One of the hardest incident types for an incident handler to address are incidents in which a properly authenticated and duly authorized user decides to misuse her privileges.

Imagine a situation in which an employee has access to human resources records for legitimate reasons.

As an information security professional charged with protecting that information, the assessment if someone should be granted access (and if so, under which conditions) must be made by the information owner and not by me. In the example, if the owner of the HR database decides that a user has legitimate access, it is my job to provision that access in a controlled fashion.

Now, this user is supposed to only look up those people who
she is assisting, but instead she decides to see if she can also look
up information of other employees. In other words, she is engaging in
unauthorized use of resources, despite the fact that she has access. The ability to access information does not imply the authority to do so.

This kind of breach is not unusual, it happens to presidential candidates,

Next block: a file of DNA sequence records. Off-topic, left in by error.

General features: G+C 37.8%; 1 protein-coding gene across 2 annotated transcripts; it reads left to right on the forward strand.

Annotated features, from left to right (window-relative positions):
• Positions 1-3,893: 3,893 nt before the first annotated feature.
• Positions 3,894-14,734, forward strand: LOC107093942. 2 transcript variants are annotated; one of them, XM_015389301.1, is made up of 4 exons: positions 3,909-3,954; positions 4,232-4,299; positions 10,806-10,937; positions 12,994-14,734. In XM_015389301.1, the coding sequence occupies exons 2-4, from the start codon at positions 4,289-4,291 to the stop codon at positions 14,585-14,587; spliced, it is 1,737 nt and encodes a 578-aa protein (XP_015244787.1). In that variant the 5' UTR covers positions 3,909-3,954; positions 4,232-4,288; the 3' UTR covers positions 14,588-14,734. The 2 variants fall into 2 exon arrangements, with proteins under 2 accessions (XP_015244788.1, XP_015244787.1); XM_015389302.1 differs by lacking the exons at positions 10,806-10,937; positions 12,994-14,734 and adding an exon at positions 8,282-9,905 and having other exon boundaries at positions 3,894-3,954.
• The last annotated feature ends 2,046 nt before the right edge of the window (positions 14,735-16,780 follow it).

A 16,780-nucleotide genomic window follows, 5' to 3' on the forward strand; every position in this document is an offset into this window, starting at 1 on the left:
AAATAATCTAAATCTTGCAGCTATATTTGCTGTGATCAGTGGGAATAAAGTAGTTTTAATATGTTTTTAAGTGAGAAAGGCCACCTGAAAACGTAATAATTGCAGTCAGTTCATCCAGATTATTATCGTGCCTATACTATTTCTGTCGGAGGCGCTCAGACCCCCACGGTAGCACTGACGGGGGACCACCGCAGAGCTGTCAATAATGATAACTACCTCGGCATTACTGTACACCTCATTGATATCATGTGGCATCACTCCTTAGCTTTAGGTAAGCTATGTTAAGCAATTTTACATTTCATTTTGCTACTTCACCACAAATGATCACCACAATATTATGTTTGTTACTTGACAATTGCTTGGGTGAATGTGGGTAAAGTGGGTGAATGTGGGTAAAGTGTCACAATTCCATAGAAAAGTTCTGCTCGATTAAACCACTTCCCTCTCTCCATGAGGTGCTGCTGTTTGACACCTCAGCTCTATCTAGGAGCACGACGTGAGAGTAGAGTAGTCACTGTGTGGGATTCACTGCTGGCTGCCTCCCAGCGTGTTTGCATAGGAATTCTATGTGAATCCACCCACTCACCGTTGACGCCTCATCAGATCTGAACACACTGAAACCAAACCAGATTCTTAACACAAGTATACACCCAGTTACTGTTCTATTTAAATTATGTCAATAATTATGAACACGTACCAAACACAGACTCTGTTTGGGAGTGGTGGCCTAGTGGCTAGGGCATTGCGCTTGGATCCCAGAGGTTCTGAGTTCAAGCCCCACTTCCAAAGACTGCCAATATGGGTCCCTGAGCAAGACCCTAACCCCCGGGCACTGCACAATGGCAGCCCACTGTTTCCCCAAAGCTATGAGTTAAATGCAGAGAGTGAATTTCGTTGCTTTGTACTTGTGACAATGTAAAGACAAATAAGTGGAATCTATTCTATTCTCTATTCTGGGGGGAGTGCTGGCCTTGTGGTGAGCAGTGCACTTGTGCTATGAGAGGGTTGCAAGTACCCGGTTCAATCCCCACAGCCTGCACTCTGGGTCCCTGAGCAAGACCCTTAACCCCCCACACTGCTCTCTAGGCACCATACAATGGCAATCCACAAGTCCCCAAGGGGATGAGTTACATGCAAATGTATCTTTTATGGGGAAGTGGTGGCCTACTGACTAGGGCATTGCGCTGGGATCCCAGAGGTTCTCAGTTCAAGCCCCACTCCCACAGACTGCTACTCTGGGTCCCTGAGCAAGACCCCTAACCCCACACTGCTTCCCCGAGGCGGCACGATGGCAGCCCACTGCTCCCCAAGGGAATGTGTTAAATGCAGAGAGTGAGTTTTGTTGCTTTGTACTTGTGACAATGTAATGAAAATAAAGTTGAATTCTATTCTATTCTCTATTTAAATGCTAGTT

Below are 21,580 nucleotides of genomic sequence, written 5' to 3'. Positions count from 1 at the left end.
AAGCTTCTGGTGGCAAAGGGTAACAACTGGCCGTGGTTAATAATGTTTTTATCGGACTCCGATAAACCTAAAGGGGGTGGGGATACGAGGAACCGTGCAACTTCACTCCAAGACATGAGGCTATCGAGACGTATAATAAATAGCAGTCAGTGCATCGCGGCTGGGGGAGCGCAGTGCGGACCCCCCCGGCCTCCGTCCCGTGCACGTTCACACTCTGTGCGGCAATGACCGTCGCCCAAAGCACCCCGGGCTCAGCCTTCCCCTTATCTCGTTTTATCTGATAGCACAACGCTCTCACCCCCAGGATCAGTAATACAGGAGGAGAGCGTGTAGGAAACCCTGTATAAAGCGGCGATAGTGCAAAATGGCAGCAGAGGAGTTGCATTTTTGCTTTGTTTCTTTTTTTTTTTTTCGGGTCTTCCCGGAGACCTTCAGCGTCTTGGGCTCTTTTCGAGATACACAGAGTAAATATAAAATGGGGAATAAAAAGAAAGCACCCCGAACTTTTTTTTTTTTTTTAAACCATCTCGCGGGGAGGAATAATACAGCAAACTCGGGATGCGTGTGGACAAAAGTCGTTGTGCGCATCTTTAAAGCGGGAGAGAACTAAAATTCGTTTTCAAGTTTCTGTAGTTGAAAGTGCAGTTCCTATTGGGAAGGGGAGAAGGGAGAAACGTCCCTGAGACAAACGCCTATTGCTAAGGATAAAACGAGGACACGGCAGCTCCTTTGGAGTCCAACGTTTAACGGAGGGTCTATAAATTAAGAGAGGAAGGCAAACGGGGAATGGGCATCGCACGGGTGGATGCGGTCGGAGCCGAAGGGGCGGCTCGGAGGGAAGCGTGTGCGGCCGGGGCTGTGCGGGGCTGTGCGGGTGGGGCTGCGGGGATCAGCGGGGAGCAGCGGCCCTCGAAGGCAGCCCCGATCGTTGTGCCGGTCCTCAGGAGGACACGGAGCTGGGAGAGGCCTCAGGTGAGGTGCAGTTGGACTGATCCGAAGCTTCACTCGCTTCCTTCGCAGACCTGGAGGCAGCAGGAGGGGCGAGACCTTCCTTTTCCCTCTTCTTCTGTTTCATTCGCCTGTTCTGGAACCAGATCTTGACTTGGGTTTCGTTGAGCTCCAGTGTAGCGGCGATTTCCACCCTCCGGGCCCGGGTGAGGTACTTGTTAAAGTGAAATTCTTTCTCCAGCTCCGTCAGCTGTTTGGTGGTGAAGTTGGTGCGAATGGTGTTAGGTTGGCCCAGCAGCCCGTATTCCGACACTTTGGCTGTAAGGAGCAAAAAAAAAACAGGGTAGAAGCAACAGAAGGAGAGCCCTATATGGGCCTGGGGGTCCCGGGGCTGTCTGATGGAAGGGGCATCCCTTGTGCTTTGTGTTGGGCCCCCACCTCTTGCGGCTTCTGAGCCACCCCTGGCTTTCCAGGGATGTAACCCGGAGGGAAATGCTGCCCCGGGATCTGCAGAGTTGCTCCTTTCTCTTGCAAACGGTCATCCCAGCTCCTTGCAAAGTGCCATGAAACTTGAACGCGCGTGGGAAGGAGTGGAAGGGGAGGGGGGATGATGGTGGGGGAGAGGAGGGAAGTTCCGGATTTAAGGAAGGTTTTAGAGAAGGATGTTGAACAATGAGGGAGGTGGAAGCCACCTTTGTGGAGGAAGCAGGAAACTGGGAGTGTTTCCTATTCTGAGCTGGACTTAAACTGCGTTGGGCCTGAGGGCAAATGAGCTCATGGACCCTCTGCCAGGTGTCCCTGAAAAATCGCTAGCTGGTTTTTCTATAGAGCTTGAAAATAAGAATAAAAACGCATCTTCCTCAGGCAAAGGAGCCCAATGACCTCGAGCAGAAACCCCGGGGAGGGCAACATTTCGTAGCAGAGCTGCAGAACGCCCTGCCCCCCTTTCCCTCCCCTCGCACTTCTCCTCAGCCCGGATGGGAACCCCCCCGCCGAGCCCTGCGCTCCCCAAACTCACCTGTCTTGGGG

athletes, and other spotlight figures. Human curiosity can be a very
strong motivator and sometimes people do thing that they should not
have done.

How can we prepare so that an incident like this does not take place, and if it does, how can be limit its impact?

of all; make sure that your users know where to go when they find (a
perceived) vulnerability in your system. You want users to contact you
directly. This enables you to properly brief management and decide on a
strategy to address the issue. You do not want to find out that
something like this happens through rumor; and you surely don't want
management to find out before you know about it. Remember one of the
cardinal rules of dealing with management is: no surprises!

regular evaluations to decide if sensitive information is really needed
to get a job done or if it is merely a convenience, should be a regular
recurring activity. The decision on what is needed and what is desired
is something that end-users should make. The decision on whether
granting use of that information exceeds a certain risk-level is for
the information owner to make. The information security professional
guides and facilitates that process.

Thirdly, it is paramount
to have good audit controls in place. If someone accesses sensitive
information, you need to be able to know who did it, when they did it
and preferably how they did it.

Lastly (but not least!), you need
to have a clear policy in place that outlines the conditions under
which sensitive information may be accessed, and what the consequences
will be if someone does not follow those requirements. That policy does
not only need to be in place, it needs to be communicated, and it must
be enforced.

Update: typo fix. Thanks Kevin!